MILWAUKEE — The woman was screaming. Crying. Bleeding. Hit with a rubber bullet as police cleared protesters out of Kenosha’s Civic Center Park on the night of Aug. 25, she lay on the ground, possibly in shock.
Gaige Grosskreutz knelt beside her.
Trained as a paramedic, he carried the equipment he needed to treat her wound.
Only a few people remained in the park, but the line of officers in riot gear kept advancing. There was no indication they would break rank to let him work on the woman. And none of them offered to help.
Grosskreutz and some other men had to pick her up and move her once, then again, then a third time. They ended up on a hill, where Grosskreutz was finally able to stop the bleeding.
The woman, once stable, got to her feet. Grosskreutz stood too. The police had moved on, but another group of heavily armed men — all white, none with badges — had entered his field of vision. Dressed in camouflage and olive drab, they wore body armor and carried rifles.
Within minutes, Grosskreutz would be the one bleeding on the ground.
He survived a triple shooting
Grosskreutz was among three people shot on the third night of protests after Kenosha police shot a Black man, Jacob Blake, seven times in the back.
The two other victims of the Aug. 25 triple shooting, Joseph Rosenbaum and Anthony Huber, did not survive.
The shooter, Kyle Rittenhouse, 17, of Antioch, Ill., considered himself a citizen soldier. That evening, armed with an AR-15, he told several people he had traveled to Kenosha to help protect life and property. Rittenhouse has been charged with five felonies including first-degree intentional homicide. His lead attorney, John M. Pierce of the law firm Pierce Bainbridge, plans to argue self-defense.
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Grosskreutz sees the demonstrations against police brutality as a first step toward ending inequality and bringing about the ideal of justice for all.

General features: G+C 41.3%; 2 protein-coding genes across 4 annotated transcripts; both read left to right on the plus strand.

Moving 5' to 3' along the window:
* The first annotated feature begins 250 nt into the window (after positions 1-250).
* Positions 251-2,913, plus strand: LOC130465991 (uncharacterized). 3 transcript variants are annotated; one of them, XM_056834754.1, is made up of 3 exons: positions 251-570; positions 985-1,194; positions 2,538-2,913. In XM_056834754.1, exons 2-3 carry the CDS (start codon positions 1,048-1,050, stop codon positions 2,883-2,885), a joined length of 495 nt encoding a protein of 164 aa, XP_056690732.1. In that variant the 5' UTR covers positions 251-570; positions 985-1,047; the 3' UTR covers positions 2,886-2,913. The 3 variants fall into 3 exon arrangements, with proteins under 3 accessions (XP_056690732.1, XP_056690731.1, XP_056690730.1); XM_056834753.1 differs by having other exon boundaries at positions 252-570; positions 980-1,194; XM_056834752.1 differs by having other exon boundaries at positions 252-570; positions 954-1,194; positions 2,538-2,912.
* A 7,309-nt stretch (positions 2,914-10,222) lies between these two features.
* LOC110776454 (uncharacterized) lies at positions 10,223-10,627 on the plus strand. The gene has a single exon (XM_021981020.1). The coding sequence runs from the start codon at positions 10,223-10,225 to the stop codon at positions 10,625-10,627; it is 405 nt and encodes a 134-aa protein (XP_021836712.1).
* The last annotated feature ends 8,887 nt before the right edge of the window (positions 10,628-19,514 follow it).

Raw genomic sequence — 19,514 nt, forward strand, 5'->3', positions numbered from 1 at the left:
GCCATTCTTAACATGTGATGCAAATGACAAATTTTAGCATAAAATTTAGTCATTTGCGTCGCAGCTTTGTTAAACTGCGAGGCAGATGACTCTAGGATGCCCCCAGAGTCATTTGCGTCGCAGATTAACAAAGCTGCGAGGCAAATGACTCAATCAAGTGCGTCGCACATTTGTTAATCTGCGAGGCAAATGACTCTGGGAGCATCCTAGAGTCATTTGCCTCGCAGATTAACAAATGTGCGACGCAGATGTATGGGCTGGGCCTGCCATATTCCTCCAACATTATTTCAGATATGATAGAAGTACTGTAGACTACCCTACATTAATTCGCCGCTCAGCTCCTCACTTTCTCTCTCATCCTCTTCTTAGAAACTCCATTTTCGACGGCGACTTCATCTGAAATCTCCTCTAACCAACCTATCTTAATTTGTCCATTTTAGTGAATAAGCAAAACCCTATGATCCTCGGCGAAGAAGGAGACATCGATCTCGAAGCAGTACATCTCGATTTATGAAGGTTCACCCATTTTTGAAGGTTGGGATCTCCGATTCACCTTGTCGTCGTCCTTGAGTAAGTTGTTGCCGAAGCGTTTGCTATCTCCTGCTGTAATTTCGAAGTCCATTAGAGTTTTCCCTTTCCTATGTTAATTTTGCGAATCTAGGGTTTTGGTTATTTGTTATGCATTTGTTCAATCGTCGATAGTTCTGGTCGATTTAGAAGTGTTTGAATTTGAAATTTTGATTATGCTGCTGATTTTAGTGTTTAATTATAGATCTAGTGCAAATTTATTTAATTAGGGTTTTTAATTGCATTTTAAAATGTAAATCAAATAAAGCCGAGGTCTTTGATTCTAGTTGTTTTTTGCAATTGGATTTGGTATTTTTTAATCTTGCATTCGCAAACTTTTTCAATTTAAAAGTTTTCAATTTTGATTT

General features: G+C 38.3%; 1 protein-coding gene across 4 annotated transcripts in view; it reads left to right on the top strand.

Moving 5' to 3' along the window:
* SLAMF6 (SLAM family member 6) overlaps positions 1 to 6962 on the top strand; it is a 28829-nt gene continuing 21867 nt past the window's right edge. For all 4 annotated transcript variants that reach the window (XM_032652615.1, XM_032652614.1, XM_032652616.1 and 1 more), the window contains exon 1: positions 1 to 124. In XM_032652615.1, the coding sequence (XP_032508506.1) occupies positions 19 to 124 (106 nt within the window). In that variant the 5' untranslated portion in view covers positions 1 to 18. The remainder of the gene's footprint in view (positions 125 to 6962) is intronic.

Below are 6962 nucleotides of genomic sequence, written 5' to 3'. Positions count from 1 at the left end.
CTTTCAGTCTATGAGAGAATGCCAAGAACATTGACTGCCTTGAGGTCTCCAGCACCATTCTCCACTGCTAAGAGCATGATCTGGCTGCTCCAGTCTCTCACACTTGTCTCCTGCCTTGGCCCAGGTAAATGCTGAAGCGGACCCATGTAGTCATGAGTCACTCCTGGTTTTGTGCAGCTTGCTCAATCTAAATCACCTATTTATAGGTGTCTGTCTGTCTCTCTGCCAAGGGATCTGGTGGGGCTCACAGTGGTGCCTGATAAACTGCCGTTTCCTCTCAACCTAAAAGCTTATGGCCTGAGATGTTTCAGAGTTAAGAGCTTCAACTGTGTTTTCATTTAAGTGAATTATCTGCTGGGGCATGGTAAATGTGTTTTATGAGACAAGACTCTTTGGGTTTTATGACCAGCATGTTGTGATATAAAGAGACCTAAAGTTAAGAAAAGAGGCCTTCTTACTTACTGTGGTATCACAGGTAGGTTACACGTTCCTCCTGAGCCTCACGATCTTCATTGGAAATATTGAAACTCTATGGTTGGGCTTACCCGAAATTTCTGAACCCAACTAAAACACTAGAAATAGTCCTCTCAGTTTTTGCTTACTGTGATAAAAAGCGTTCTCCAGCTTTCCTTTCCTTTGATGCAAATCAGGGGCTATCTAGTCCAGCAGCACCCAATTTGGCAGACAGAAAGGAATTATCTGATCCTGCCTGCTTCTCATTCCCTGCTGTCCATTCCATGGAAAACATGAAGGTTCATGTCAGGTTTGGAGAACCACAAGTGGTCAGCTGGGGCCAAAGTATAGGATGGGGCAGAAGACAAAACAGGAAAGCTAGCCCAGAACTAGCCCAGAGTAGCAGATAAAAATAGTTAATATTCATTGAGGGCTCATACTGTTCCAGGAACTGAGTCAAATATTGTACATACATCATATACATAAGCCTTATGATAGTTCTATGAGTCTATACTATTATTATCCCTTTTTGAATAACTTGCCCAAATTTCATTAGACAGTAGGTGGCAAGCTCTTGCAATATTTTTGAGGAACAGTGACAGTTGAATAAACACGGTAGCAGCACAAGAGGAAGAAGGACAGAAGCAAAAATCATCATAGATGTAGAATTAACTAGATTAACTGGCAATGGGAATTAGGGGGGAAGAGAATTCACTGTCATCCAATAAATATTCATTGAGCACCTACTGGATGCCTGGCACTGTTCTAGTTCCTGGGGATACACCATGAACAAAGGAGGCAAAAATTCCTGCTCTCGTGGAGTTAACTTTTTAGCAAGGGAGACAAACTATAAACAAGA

“I want to be there and help amplify my brothers’ and sisters’ voices,” he told the Milwaukee Journal Sentinel on Thursday.
That interview and an appearance on CNN the same day marked the first time he has spoken publicly about the shooting.
A Milwaukee native who now lives in West Allis, Grosskreutz, 26, went to his first protest, in support of LGBTQ rights, during his freshman year of high school. His American Politics teacher excused him from class to go.
Grosskreutz ultimately became a paramedic because he wanted to help ease peoples’ suffering, both physical and emotional. He doesn’t remember the first time he treated a gunshot wound — there were so many they all ran together. He also came to the aid of dozens of people who had overdosed.
“And I just, you know, throughout the years, I was thinking, ‘OK, how do we stop people from getting shot? How do we stop people from overdosing?’ And that’s what drove me to go back to school.”
He is now studying outdoor education with an emphasis in program administration. His career goal is to work in wilderness therapy, as part of a team that uses activities such as kayaking, skiing, camping and swimming to help people overcome trauma or substance abuse.
His education was put on hold, and his career put at risk, the night he was shot.
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Both patient and paramedic
Videos of the shooting have circulated widely on the internet. They show the moment a .223 rifle round shredded Grosskreutz’s right bicep.
“I really felt that in that moment I was the best trained person to help myself. You know, I just, it was like an ethereal or an out-of-body experience,” he said.
He was both patient and paramedic.